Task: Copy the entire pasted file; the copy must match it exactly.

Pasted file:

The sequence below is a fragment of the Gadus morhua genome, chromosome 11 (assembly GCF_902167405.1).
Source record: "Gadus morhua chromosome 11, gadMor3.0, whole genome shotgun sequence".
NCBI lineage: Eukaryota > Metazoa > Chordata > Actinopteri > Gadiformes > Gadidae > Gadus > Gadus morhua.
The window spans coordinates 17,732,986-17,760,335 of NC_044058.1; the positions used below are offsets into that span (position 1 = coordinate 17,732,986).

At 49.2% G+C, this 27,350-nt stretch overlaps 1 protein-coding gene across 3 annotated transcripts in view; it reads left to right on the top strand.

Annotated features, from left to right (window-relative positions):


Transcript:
The sequence below is a fragment of the Gadus morhua genome, chromosome 11 (assembly GCF_902167405.1).
Source record: "Gadus morhua chromosome 11, gadMor3.0, whole genome shotgun sequence".
NCBI lineage: Eukaryota > Metazoa > Chordata > Actinopteri > Gadiformes > Gadidae > Gadus > Gadus morhua.
The window spans coordinates 17,732,986-17,760,335 of NC_044058.1; the positions used below are offsets into that span (position 1 = coordinate 17,732,986).

At 49.2% G+C, this 27,350-nt stretch overlaps 1 protein-coding gene across 3 annotated transcripts in view; it reads left to right on the top strand.

Annotated features, from left to right (window-relative positions):